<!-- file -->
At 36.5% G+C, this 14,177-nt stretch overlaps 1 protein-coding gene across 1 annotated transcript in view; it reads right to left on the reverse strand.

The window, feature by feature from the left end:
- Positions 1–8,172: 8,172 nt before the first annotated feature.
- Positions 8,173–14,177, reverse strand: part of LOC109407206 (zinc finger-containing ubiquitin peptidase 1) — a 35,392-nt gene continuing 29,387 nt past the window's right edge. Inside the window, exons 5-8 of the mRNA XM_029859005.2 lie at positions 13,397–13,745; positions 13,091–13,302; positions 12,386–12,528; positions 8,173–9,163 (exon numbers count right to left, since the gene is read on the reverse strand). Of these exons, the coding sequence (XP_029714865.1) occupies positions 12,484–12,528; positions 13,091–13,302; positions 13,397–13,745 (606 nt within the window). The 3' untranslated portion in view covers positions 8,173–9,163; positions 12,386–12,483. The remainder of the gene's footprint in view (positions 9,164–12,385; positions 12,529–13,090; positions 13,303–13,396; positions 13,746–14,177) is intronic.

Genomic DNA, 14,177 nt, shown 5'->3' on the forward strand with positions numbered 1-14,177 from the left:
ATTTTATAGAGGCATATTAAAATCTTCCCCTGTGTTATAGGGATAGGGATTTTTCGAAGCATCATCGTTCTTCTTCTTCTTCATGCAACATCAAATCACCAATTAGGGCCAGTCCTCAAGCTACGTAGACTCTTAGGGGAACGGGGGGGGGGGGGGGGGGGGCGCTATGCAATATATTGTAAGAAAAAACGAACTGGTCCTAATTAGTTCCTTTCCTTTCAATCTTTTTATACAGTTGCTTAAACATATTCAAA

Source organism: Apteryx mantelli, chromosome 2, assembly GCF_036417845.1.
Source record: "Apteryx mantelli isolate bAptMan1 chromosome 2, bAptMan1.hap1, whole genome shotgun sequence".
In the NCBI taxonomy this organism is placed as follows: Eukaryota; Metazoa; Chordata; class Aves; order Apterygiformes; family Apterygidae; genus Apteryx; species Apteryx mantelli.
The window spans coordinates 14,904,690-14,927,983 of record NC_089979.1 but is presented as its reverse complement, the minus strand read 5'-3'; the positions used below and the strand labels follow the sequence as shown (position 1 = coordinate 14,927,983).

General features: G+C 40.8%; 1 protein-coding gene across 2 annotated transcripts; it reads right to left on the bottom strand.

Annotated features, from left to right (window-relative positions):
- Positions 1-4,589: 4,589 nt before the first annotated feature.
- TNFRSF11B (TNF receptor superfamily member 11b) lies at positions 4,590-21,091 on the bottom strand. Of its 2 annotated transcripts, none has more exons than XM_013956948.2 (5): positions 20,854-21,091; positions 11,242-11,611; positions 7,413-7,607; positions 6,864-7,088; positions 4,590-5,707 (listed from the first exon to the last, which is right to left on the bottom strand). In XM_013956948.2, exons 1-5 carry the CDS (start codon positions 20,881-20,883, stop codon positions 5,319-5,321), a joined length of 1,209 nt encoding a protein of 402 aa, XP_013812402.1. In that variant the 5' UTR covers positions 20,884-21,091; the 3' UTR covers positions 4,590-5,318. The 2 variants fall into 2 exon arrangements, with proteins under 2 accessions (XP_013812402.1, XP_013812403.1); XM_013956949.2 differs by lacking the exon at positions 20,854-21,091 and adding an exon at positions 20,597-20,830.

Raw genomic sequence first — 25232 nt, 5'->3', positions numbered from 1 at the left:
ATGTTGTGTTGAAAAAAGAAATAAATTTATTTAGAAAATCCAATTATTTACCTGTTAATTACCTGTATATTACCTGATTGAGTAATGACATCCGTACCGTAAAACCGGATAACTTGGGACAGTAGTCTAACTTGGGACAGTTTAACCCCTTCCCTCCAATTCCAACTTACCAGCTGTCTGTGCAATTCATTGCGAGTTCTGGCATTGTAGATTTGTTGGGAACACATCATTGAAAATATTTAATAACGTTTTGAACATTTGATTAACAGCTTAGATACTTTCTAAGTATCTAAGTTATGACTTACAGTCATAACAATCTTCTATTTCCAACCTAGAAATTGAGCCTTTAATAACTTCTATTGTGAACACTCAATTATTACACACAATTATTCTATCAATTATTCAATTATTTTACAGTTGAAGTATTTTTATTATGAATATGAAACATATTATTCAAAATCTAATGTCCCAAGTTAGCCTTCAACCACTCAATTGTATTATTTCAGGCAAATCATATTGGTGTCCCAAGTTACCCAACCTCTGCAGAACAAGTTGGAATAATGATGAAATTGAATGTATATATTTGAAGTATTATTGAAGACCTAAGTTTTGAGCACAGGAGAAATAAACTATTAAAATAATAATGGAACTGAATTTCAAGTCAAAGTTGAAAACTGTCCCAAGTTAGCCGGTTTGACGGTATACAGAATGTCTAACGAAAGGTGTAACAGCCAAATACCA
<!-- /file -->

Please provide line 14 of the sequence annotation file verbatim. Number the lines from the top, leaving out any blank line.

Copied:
- TNFRSF11B (TNF receptor superfamily member 11b) lies at positions 4,590-21,091 on the bottom strand. Of its 2 annotated transcripts, none has more exons than XM_013956948.2 (5): positions 20,854-21,091; positions 11,242-11,611; positions 7,413-7,607; positions 6,864-7,088; positions 4,590-5,707 (listed from the first exon to the last, which is right to left on the bottom strand). In XM_013956948.2, exons 1-5 carry the CDS (start codon positions 20,881-20,883, stop codon positions 5,319-5,321), a joined length of 1,209 nt encoding a protein of 402 aa, XP_013812402.1. In that variant the 5' UTR covers positions 20,884-21,091; the 3' UTR covers positions 4,590-5,318. The 2 variants fall into 2 exon arrangements, with proteins under 2 accessions (XP_013812402.1, XP_013812403.1); XM_013956949.2 differs by lacking the exon at positions 20,854-21,091 and adding an exon at positions 20,597-20,830.